Karma Kitchen, for example, is a restaurant where each diner pays forward for the person after them.  We’ve tried this concept over tens of thousands of meals in over a dozen locations around the world.  On paper, it bucks the “free loader" tragedy of the commons notion (and many researchers are trying to understand why).  In practice, though, it works not because we are appealing to create a new world order, but simply because we are holding space in a way that honors inner transformation.  When volunteer waiters unleash a Smile Deck to play with the diners, when there’s a kindness table where people can share their gifts abundantly, when DailyGood stories are elegantly placed under your table tops, when it is safe to practice acts of generosity (leaving $100 gift card on an unknown table, or gifting flowers to volunteers, or singing a birthday song for a stranger), it creates an ambiance where people’s innate empathy blooms by itself.  Then, when they receive a meal and are invited to feel a connection to those before them who paid for their meal, and those after them who will be receiving the product of their gift, it becomes much, *much* more than a circle of gifts.  It is a circle of Giftivism, of profound inter-connection. 

Holding that space is the secret sauce of ServiceSpace.  Through weekly Awakin gatherings in more than 60 cities, we’ve held physical space with tens of thousands of people.  Through online communities like DailyGood and KarmaTube, we’ve held that space for hundreds of thousands of people online.  And through a very explicit emphasis on doing practices that help us “be the change we wish to see in the world”, we hold inner space.  All put together, it creates a thriving ecosystem that is constrained only by its three, self-imposed principles: stay volunteer run, work with whatever you receive, and think small.  That means that instead of having five staff working forty hours a week, you have forty volunteers volunteering five hours a week; it means that you can’t fundraise, and have to instead wait patiently until someone’s cup of gratitude overflows organically; and it means that you honor small bits of the process because ultimately, every act has equal potential for inner transformation.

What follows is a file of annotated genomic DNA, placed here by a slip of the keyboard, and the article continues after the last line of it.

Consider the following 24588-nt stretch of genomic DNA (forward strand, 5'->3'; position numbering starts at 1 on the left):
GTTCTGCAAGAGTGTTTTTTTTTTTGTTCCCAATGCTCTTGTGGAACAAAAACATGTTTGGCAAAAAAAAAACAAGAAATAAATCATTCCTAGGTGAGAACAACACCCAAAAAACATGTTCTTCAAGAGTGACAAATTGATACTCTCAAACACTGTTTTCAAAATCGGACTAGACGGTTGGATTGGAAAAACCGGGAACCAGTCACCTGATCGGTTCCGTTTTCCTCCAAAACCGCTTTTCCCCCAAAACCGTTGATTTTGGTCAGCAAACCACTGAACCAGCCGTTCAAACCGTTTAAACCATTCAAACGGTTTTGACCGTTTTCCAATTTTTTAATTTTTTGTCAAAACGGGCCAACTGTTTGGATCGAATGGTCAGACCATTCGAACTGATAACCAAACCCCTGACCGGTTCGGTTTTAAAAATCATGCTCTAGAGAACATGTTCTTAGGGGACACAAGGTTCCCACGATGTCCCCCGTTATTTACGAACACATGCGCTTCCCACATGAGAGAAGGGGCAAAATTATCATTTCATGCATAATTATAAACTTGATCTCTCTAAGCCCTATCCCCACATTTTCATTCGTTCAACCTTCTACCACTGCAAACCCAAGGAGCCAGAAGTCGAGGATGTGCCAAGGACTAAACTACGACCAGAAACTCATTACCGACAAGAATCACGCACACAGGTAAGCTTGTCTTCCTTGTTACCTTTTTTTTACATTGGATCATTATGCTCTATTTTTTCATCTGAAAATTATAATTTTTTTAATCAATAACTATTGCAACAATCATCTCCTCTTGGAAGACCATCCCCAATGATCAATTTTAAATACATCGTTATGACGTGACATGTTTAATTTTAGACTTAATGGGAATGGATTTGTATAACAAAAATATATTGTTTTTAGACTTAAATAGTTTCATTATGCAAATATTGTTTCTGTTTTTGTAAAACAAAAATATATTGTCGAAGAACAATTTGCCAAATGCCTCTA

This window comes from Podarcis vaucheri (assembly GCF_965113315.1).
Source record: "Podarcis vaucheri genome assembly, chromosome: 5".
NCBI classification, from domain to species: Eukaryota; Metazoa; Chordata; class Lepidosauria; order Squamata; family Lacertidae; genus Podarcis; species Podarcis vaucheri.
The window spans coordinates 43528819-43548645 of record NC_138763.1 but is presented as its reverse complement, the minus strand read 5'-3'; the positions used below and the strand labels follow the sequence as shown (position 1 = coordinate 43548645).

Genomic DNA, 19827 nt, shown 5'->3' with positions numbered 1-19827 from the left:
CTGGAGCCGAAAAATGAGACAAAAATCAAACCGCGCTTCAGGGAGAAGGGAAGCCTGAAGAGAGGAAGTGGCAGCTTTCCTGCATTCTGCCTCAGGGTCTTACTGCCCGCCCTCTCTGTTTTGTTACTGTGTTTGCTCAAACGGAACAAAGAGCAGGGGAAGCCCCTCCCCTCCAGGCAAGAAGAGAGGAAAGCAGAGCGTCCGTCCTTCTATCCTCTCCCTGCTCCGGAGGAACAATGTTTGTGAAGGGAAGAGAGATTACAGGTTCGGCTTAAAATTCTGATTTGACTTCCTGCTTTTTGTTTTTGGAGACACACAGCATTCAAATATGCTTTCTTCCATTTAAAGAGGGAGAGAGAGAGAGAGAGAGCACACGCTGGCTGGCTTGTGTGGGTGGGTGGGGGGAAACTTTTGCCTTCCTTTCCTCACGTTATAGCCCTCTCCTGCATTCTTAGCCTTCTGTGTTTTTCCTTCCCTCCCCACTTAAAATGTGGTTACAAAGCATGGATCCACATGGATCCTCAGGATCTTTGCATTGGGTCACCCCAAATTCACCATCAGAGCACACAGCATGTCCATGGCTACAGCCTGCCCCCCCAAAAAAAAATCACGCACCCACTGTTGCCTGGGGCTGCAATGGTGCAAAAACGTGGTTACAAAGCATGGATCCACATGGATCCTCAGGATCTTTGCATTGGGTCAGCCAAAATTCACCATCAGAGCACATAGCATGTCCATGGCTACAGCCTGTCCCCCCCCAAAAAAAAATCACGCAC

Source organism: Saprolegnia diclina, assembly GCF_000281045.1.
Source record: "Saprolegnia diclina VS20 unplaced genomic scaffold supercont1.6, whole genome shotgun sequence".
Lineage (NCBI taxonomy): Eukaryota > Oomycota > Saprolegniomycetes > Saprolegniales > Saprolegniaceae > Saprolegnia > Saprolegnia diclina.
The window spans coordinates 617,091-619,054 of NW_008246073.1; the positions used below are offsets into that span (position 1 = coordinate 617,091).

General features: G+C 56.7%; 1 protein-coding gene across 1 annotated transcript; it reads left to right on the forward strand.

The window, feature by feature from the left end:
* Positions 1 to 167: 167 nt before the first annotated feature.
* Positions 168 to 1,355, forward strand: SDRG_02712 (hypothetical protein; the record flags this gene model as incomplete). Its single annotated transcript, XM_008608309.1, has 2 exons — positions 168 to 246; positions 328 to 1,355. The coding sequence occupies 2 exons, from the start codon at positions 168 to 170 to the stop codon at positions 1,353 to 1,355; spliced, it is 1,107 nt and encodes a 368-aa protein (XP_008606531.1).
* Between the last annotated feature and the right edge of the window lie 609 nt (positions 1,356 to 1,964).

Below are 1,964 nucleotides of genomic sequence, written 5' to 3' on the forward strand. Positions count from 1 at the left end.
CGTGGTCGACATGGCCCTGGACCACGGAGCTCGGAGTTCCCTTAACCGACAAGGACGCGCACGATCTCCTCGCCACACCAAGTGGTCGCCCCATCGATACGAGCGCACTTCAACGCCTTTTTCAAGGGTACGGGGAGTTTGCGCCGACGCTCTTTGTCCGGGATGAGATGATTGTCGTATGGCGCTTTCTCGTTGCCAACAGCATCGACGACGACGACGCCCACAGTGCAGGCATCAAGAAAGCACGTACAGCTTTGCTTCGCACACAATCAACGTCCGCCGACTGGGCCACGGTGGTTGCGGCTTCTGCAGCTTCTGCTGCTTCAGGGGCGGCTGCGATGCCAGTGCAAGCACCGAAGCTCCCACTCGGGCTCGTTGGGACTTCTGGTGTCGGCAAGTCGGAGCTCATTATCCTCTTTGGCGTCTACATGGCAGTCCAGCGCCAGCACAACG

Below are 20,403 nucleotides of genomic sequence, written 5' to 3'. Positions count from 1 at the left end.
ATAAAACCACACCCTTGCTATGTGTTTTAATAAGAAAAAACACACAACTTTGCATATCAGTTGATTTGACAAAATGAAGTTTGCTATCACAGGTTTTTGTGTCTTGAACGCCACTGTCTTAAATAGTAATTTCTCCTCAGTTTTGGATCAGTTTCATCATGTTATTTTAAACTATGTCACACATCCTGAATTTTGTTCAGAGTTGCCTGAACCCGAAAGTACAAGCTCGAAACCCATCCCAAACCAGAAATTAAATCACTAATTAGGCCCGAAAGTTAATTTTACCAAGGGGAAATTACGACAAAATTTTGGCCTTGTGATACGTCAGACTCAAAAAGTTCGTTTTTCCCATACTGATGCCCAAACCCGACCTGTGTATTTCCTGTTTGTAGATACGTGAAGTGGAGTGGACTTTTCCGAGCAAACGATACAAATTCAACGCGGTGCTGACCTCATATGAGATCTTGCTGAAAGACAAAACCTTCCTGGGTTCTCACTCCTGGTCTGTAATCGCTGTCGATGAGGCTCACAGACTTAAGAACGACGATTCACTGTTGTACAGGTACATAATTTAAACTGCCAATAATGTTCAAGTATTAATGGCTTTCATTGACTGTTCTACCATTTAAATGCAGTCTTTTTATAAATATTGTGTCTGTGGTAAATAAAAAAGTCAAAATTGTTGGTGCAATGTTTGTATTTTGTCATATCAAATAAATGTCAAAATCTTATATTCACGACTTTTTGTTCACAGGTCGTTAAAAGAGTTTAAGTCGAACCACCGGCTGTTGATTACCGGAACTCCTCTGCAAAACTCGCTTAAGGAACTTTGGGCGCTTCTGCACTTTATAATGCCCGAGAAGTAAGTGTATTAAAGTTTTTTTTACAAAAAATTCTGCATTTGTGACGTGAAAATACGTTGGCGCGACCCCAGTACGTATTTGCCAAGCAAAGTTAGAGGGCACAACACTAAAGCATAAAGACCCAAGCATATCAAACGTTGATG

I am partly joking when I say it’s the secret sauce of ServiceSpace.  Yes, there are many best practices that we’ve learned; yes, we have built up smart, in-house technologies that run into millions of lines of code; yes, we are fortunate to have some profoundly inspired coordinators.  Yet, in the larger scheme of things, those are resources that can be acquired with sufficient hard work.  The real secret, which is really no secret at all, is that we double-down on Nature – on our propensity for inner transformation.  We are powered by love, simply and deeply, and in every imaginable way.  If all life wasn’t wired to be kind, ServiceSpace would die out of existence tomorrow.

The hardest job for ServiceSpace leadership is to keep trusting Nature.

Masanobu Fukuoka, the grandfather of modern day permaculture, said he was practicing "Do Nothing Farming."  He wouldn’t till the soil, or pull out weeds, or use fertilizers or pesticides.  His farm looked more like a forest than anything else, yet people would travel the world just to get a taste of his fruits.  And he would emphatically declare, "Nature grows these plants, not me."  His job was simply to get out of the way, so Nature could do its job in all its glory.

That’s exactly what ServiceSpace aspires to.  Do nothing generosity.     


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"Service doesn't start when you have something to give; it blossoms naturally when you have nothing left to take."

"Real privilege lies in knowing that you have enough."